I hope you're not wearing black for tonight's Blues game because there isn't a corpse yet and no funeral is on the schedule. The Blues have a game, a winnable game. It's just one game, it's all they can do tonight. We'll worry about what comes next after tonight. And tonight, the Blues are going to play to extend the season at least one more game. That's all we can ask for, just one more game.
Tonight is about pride. It's about proving the last two months weren't a mirage. It's about showing the Vancouver Canucks and their douche bag fans that Canada doesn't own this game (but please don't boo O' Canada). It's about not being the first Blues team to be swept in the first round since the 1993-94 team lost four straight to the Dallas Stars. Before that, the last Blues team to be swept was back in 1984-85, surprisingly also to the Stars organization (North instead of Texas). That means something, right? This team doesn't want to be the first to get swept in 15 years. That's what's on the line tonight.
This one-game showdown is more about the crest on the front instead of the name on the back. You've probably heard this story before but it bears repeating for a game like tonight. In Bobby Plager's book "Tales From The Blues Bench," the lifelong Blue talked about how many of the veterans on the original Blues team in 1967 came from Montreal and brought a sense of tradition with them.
"One time in Oakland we came off the ice after a game and one of the players was mad. He threw his sweater on the dressing room floor. I don't remember if we won or lost, but this guy was mad. Dickie Moore grabbed him by the throat and put him up against the wall. The guy's feet were off the floor.
"And Dickie Moore said: ‘That sweater never hits the floor. That crest never touches the floor in Montreal. That Bluenote, that crest, is our life. It's your livelihood. You take pride in it.'
"Young guys like me and Barclay Plager and Timmy Ecclestone and Craig Cameron and Terry Crisp all saw that. We learned to take pride in that sweater. It never hit the floor again in that dressing room.
"When Barclay, Noel Picard and myself became veterans, we passed that on to the younger guys like Brian Sutter and Bernie Federko. Nobody wore the Bluenote with more pride than Brian and Bernie. And Barclay taught both of them in the minors when he coached in Kansas City. Brian Sutter became the captain of the Blues and passed it on to younger guys who came after him."
Not getting swept tonight is keeping the crest off the floor. No the Blues have never won a Stanley Cup. No the Blues aren't an Original Six team and can't boast some of the lineage that other franchises have. But this franchise and its fans have a special bond. From the days when fans would dress up to go to games at the Arena and sing "When the Blues Go Marching In," this team has played hard for the people who buy the tickets. And those patrons have repaid the players with devotion and unwavering support (except when the team was up for sale by this one guy from Central Missouri who abandoned the franchise because he couldn't buy an NBA team for St. Louis). And while a win tonight doesn't advance to the Blues to the next round or put them in position to challenge for a Stanley Cup, it's another brick in the foundation for this franchise moving forward. A win tonight goes in the experience column for every player on the team.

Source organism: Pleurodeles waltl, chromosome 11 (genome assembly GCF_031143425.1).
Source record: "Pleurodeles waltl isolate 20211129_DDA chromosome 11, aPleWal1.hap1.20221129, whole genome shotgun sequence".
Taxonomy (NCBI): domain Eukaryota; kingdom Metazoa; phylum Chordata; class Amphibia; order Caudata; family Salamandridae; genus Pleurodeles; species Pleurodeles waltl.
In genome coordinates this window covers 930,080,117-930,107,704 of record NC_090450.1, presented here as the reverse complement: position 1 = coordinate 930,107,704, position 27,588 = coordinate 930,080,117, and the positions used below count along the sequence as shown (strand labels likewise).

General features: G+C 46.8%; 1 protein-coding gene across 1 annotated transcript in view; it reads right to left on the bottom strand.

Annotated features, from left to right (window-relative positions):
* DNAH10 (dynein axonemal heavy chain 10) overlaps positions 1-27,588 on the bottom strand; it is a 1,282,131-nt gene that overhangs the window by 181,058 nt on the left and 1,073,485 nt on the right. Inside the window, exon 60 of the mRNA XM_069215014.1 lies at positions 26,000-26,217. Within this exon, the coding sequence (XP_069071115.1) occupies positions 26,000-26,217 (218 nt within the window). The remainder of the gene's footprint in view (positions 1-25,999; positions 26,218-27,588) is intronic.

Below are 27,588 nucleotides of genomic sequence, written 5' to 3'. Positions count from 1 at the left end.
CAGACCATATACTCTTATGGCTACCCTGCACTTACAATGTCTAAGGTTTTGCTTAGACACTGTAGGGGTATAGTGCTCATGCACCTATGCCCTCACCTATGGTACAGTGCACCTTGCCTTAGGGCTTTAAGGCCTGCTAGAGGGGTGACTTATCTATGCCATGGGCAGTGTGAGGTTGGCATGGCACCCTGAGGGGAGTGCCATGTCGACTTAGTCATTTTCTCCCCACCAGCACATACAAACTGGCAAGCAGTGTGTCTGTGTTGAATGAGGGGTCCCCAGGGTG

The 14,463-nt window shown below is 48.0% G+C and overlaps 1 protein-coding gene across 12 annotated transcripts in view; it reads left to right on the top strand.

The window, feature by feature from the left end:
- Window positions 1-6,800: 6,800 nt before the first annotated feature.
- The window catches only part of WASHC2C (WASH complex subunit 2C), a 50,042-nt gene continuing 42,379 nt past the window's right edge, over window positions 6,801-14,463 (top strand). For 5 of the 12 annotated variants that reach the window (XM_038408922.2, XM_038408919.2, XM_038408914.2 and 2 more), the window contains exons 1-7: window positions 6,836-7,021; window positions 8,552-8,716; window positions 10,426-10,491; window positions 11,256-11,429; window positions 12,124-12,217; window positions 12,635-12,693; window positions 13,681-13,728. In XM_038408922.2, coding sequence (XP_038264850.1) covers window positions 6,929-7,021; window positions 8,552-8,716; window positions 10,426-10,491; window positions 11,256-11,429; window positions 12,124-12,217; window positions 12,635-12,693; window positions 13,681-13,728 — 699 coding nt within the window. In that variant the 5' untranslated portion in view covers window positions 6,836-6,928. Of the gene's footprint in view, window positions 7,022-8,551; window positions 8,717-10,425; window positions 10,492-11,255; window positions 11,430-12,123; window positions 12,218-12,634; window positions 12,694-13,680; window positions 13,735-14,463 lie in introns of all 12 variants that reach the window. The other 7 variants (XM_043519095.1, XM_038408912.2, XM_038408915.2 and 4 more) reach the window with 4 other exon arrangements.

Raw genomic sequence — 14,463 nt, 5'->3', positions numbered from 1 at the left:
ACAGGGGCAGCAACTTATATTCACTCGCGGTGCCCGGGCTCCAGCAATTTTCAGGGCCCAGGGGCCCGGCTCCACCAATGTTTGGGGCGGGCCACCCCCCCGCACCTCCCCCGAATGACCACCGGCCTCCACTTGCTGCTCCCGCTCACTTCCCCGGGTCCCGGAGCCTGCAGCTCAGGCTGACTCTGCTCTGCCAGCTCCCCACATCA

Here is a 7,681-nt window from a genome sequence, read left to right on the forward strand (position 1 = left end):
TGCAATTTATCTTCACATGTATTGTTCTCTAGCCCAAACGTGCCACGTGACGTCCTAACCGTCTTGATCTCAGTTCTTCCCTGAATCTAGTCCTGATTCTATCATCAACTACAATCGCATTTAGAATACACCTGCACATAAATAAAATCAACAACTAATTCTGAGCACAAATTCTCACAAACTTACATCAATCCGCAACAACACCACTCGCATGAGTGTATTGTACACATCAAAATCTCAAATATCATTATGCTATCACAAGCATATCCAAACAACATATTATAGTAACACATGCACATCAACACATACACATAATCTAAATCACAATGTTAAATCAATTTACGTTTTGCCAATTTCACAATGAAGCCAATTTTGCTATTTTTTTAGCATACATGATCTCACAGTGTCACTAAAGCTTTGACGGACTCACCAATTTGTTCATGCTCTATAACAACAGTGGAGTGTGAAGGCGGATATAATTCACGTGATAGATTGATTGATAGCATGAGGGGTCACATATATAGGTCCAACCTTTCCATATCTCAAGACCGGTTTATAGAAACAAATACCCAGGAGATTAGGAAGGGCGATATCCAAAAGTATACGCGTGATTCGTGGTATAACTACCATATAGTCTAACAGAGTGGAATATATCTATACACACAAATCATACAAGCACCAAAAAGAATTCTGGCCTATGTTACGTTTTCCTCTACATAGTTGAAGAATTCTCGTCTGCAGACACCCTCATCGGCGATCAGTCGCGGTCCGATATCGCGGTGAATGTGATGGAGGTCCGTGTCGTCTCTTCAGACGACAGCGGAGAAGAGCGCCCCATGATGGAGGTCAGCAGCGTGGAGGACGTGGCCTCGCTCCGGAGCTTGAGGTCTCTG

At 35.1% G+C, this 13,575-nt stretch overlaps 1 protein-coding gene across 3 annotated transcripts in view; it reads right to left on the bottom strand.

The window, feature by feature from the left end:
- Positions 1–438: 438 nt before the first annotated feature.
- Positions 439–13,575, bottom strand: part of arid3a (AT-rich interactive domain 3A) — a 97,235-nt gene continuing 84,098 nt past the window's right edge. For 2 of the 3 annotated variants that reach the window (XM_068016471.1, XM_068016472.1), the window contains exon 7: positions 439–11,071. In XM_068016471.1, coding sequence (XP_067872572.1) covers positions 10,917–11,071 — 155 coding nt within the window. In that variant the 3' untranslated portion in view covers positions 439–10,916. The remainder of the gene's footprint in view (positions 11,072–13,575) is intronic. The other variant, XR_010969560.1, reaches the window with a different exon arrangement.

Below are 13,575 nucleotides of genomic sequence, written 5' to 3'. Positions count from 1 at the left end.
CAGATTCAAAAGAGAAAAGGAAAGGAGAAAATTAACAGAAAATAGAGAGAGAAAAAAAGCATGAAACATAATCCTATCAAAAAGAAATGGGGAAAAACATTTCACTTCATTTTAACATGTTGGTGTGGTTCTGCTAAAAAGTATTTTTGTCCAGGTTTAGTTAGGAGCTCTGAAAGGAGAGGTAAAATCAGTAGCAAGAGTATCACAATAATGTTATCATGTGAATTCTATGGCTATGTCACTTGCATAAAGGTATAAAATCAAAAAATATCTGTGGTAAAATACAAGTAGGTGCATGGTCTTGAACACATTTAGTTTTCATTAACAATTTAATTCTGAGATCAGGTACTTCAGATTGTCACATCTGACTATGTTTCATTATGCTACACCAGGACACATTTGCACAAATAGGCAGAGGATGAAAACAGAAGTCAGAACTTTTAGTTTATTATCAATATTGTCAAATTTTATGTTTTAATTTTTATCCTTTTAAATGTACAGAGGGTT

Violent is a strong word. It's a negative word, but not in this sense. Maybe it's because it's been five years since we've seen playoff hockey in person, but this series has been one of the most violent I remember. I'm not talking about cheap shots or pushing and punching after the whistle. We've seen all of that and more. Watch the hitting tonight. Both teams want to hurt each other on each collision. There's special purpose with these kinds of hits: teams wanting to put the other into submission. The Canucks have taken all time and space away from the Blues literally everywhere on the ice. Ask Patrik Berglund how long he has to make a decision with the puck. While he's answering, punch him in the mouth to illustrate the point for him.
It's hard to quantify playoff experience. The Blues are obviously lacking in it while the Canucks have many more playoff games under their belt, few of the players have experienced much success in their careers in the postseason. One Blues player who seems to be emerging from his learning how to play in the second season funk is David Perron. His pass from the corner through the edge of the crease to a streaking McDonald in Sunday night's game was poetry. McDonald must have been shocked he was open and had more than the post to shoot at, but the pass was the play.
If the Blues lose tonight, so be it. This season has been more exciting and interesting and thrilling than we could have ever imagined, especially in December. Odds are it will end soon and this may be the last time you read my words in this paper until next fall. If that's the case, thanks for reading. Over the course of the season, I've put several thousand words on this Web site. Here's to hoping I can write even more before a Game Five Friday night.